Over the past 10 years, I’ve often thought about leaving Nevada and seeing what it’s like to live in a more or less normal state. Don’t get me wrong: there’s a lot of entertainment value in getting text message alerts every time bears come down from the mountains and go dumpster-diving in people’s backyards; ditto for weekly meth lab busts and crazy tourists who either drive 20 miles below the speed limit or try to live out their Fast&Furious fantasies fueled by midlife crises. And then, of course, there’s the Las Vegas Metro, who always try to match LAPD in wanton cruelty and overall stupidity.

Granted, all of the above makes for some great entertainment (especially when viewed from afar, preferably from behind a barricade), but after a while the entertainment value of these shenanigans tends to decrease. Sure, there were some good times as well, but overall I’d probably have to call it a tie.

I’m writing this on the eve of my departure for Texas. It’s a bit funny that my escape from Nevada came from such an unlikely source: a temp job in a warehouse that I took during the mean, lean winter of 2009, when my company was the only one hiring in Northern Nevada. Two years down the road, I transferred to our Las Vegas branch. Then I got promoted and honed my skills to the point where I got picked to be the data analyst at the company’s brand new facility in Fort Worth. Looking back, I find it hard to believe that all of this came from my decision to stand in that long line at the temp agency. That was one weird gamble, but sometimes weird gambles pay off –¬†especially in Nevada.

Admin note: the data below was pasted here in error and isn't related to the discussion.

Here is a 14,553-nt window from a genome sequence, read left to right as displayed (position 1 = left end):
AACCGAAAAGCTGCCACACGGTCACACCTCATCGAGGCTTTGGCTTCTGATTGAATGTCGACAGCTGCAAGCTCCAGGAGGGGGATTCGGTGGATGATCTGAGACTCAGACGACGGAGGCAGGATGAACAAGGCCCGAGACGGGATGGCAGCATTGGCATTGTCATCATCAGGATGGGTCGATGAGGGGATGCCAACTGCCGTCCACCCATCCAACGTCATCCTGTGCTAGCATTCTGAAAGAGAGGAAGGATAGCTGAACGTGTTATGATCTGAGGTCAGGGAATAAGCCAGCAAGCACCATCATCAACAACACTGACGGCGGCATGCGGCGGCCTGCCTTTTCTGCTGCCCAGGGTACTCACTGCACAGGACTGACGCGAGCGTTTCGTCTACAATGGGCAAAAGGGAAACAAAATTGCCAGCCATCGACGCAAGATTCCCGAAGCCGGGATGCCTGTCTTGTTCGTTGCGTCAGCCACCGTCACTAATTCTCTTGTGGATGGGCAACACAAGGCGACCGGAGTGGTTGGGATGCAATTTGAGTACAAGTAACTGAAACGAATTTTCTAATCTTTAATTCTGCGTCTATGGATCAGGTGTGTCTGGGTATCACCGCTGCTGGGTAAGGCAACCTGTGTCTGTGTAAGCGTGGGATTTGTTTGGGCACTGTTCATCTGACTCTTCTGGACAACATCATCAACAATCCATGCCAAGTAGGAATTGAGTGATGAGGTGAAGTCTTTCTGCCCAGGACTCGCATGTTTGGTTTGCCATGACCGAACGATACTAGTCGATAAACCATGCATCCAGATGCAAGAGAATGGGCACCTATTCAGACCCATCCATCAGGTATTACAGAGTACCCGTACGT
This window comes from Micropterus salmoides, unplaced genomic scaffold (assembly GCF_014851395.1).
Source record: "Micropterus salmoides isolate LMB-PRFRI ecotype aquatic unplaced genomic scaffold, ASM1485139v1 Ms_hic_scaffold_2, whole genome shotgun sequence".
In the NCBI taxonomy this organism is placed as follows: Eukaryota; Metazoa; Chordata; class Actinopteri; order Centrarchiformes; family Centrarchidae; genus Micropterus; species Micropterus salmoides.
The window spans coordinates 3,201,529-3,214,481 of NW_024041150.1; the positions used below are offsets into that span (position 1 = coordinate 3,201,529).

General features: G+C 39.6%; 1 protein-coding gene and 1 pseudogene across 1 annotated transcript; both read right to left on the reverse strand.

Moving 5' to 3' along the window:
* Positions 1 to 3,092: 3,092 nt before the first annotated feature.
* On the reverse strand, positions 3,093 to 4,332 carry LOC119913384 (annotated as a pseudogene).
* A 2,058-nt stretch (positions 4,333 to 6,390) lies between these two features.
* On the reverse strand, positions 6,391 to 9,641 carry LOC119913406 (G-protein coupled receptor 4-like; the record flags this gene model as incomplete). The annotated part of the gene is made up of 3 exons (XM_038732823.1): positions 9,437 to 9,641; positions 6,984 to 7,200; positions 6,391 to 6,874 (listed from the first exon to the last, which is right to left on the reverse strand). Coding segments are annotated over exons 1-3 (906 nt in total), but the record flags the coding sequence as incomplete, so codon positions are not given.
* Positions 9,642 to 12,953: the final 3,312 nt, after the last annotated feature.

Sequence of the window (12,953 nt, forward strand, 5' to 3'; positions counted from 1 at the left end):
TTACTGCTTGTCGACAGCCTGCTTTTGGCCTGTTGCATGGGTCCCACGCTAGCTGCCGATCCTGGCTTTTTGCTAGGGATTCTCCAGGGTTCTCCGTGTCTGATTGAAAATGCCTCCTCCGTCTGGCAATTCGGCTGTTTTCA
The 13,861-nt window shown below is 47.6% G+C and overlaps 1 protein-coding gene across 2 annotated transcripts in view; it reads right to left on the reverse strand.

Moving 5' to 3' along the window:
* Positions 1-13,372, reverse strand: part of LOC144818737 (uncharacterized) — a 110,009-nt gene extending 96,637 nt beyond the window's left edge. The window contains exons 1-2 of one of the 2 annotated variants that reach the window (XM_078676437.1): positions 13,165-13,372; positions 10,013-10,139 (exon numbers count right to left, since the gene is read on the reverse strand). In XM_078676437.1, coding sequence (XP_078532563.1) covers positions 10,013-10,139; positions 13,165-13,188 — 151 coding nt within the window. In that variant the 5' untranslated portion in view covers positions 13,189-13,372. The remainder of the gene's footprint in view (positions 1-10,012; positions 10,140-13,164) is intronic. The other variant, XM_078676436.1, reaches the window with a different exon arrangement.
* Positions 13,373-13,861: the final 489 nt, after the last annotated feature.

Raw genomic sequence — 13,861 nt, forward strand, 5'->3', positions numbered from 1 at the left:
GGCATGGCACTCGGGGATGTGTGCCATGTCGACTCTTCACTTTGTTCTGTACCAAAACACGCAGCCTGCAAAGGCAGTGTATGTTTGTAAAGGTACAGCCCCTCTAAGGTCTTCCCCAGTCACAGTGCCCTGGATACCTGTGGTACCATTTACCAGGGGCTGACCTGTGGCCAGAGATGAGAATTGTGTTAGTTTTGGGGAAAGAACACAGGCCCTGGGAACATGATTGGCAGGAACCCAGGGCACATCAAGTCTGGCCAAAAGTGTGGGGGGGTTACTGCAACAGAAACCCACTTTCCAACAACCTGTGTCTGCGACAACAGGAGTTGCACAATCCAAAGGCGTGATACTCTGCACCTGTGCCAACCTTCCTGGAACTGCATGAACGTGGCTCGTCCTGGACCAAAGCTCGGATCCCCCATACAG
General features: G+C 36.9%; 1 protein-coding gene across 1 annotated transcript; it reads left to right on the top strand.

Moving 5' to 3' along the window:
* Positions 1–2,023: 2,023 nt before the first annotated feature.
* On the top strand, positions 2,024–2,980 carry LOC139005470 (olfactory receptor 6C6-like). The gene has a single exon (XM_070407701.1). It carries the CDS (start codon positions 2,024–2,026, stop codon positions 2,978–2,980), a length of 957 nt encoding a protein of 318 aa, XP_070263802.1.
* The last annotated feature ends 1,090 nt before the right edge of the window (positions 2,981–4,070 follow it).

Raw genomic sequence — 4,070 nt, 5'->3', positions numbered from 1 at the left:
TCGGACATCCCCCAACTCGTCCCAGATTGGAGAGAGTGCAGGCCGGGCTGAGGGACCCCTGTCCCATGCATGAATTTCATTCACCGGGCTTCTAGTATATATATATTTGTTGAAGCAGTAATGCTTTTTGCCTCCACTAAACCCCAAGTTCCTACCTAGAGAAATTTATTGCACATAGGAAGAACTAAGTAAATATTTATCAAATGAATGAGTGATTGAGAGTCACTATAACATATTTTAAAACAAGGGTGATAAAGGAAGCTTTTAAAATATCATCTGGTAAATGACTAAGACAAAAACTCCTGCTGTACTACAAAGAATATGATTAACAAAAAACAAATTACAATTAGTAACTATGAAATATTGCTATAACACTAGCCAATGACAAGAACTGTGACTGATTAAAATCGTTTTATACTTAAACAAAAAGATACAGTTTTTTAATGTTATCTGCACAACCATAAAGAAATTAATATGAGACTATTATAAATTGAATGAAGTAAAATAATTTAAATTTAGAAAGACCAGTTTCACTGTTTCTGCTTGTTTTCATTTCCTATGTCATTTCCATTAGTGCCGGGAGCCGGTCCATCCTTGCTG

I suppose I should write about how much I’ll miss Nevada and shed a solitary, manly tear for the state I’ve called home all these years. I don’t really feel like it, though. The departure evokes neither good nor bad feelings. I look forward to meeting Texans and living in a completely different state, but that’s about it. I suppose that’s what Kurt Vonnegut meant when he said “it’s impossible for me to get emotional about it, because real estate doesn’t interest me.”

Goodbye, Silver State. Hello, Lone Star.